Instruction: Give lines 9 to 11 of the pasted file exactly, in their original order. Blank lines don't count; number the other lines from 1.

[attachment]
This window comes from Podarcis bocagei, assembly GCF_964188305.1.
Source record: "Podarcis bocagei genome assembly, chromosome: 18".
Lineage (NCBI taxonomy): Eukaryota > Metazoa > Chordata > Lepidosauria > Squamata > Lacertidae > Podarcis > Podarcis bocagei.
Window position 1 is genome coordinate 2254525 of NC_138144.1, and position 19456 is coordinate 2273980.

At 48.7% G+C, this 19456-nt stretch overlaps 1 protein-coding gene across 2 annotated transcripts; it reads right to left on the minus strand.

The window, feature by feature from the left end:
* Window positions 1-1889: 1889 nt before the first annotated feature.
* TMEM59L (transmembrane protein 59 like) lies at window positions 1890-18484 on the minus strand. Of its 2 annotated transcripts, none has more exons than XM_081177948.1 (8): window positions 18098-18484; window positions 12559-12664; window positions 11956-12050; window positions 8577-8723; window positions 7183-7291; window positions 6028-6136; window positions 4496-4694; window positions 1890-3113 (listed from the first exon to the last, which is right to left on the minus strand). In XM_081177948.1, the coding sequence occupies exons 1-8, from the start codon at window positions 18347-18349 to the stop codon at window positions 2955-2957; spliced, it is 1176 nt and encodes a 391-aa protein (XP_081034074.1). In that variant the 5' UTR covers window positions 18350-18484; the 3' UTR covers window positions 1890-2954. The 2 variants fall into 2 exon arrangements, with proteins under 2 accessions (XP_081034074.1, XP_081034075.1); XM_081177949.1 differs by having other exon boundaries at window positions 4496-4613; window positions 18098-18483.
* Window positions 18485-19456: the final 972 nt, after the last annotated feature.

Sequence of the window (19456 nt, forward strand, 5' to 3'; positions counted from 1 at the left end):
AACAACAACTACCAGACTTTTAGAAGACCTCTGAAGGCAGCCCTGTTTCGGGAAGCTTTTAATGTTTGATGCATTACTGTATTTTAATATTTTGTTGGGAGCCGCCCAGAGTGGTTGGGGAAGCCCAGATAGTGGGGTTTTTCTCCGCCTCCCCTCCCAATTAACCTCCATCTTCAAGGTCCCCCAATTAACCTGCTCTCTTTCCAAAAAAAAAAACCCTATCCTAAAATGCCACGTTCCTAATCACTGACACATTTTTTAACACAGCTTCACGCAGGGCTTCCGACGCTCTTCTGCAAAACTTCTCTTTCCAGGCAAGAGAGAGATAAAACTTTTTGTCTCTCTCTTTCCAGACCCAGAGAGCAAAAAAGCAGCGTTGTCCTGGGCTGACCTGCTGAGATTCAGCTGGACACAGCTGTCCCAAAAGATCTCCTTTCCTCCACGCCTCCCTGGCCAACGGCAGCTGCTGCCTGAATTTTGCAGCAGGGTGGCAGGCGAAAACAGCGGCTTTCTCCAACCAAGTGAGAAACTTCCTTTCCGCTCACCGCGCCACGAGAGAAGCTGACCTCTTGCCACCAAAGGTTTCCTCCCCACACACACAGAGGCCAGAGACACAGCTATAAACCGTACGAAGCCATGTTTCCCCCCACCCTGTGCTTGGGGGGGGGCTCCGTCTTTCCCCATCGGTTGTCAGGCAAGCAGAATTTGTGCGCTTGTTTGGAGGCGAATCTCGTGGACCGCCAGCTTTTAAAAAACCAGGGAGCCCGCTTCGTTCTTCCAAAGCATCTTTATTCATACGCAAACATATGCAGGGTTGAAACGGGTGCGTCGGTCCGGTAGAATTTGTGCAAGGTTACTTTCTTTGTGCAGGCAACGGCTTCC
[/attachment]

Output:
* Window positions 18485-19456: the final 972 nt, after the last annotated feature.

Sequence of the window (19456 nt, forward strand, 5' to 3'; positions counted from 1 at the left end):
AACAACAACTACCAGACTTTTAGAAGACCTCTGAAGGCAGCCCTGTTTCGGGAAGCTTTTAATGTTTGATGCATTACTGTATTTTAATATTTTGTTGGGAGCCGCCCAGAGTGGTTGGGGAAGCCCAGATAGTGGGGTTTTTCTCCGCCTCCCCTCCCAATTAACCTCCATCTTCAAGGTCCCCCAATTAACCTGCTCTCTTTCCAAAAAAAAAAACCCTATCCTAAAATGCCACGTTCCTAATCACTGACACATTTTTTAACACAGCTTCACGCAGGGCTTCCGACGCTCTTCTGCAAAACTTCTCTTTCCAGGCAAGAGAGAGATAAAACTTTTTGTCTCTCTCTTTCCAGACCCAGAGAGCAAAAAAGCAGCGTTGTCCTGGGCTGACCTGCTGAGATTCAGCTGGACACAGCTGTCCCAAAAGATCTCCTTTCCTCCACGCCTCCCTGGCCAACGGCAGCTGCTGCCTGAATTTTGCAGCAGGGTGGCAGGCGAAAACAGCGGCTTTCTCCAACCAAGTGAGAAACTTCCTTTCCGCTCACCGCGCCACGAGAGAAGCTGACCTCTTGCCACCAAAGGTTTCCTCCCCACACACACAGAGGCCAGAGACACAGCTATAAACCGTACGAAGCCATGTTTCCCCCCACCCTGTGCTTGGGGGGGGGCTCCGTCTTTCCCCATCGGTTGTCAGGCAAGCAGAATTTGTGCGCTTGTTTGGAGGCGAATCTCGTGGACCGCCAGCTTTTAAAAAACCAGGGAGCCCGCTTCGTTCTTCCAAAGCATCTTTATTCATACGCAAACATATGCAGGGTTGAAACGGGTGCGTCGGTCCGGTAGAATTTGTGCAAGGTTACTTTCTTTGTGCAGGCAACGGCTTCC